Procedures 1. Use the ray box with vertical filament. Place the lamp about 2 m away. 2. Place two meter rules at right angles to each other as shown. Set the diffraction grating vertically at one end of the meter rule. Observe the horizontal diffraction pattern (color spectrum) of the filament by viewing through the diffraction grating.

  1. Refractive index by tracing light rays

    5. The glass block was removed and the marks were joined to meet CD at Q. The ray PQ in glass was completed and the normal at P was drawn as a dotted line. 6. The angle between PQ and this normal was measured and this is the critical angle (c)

  2. I am doing an investigation in to how much a metre rule bends when ...

    Resources from: Physics For You - pages 114 and 74 The Internet - www.studentcentral.co.uk Analysis: From the evidence shown we can clearly see that as the load (N) is increased, the extension (cm) becomes greater. This is because the heavier the load, the more it wants to fall to the ground and thus the greater the extension.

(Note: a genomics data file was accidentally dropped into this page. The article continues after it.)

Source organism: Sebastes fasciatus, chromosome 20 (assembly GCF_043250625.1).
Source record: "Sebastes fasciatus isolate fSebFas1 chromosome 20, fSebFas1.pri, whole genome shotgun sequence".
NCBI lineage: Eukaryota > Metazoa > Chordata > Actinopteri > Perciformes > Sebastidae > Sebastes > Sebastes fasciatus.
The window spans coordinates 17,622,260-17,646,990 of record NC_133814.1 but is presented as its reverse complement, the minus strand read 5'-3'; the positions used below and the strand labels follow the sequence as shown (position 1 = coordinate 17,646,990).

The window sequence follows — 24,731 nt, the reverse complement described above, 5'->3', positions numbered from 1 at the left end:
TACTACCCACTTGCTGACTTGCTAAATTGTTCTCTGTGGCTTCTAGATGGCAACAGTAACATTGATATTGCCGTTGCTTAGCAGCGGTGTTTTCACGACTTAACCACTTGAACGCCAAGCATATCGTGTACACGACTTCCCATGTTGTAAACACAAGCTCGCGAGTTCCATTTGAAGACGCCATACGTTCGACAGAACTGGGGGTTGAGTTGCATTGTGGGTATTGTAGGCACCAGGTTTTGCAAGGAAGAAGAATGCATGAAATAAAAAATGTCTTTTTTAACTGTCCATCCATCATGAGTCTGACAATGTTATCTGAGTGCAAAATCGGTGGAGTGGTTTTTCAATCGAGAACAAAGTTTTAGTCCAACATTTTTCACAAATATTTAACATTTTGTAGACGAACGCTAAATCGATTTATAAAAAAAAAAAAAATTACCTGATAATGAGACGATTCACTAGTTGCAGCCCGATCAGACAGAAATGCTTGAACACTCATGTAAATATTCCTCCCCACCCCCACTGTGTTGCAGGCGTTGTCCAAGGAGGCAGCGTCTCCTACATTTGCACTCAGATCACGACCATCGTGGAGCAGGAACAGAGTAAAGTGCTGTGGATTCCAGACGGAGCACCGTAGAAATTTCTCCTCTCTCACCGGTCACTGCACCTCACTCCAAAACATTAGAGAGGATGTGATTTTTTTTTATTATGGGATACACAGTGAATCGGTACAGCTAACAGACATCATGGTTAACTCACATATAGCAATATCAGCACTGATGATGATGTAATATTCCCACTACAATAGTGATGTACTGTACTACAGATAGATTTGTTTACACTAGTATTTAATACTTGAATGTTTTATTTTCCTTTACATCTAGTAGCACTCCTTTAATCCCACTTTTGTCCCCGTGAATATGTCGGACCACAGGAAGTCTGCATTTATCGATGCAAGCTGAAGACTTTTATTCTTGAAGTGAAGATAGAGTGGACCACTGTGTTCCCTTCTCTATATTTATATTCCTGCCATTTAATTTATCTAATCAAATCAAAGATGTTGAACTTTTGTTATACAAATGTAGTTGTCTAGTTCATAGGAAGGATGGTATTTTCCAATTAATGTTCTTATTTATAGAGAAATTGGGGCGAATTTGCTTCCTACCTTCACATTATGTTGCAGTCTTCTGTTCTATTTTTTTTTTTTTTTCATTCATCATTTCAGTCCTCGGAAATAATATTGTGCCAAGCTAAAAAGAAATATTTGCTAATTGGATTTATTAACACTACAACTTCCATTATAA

1. Study the interference of light using Helium - Neon Diode Laser.

    two sources of light can only take place if they are coherent sources, that is they must have the same wavelength and be always in phase with each other or have a constant phase difference. Thus, implies that the two sources of light must have the same colour.

  2. Carry out a two source superposition of laser light experiment using a double slit, ...

    To work out the percentage uncertainties of measurements the following equation must be used absolute uncertainty x100 actual value The errors have been estimated as follows: d = 2.075m ? 0.002 Percentage uncertainty = 0.002 x 100 = 0.1% 2.075 s = 0.25mm ?

  • Over 160,000 pieces
    of student written work
  • Annotated by
    experienced teachers
  • Ideas and feedback to
    improve your own work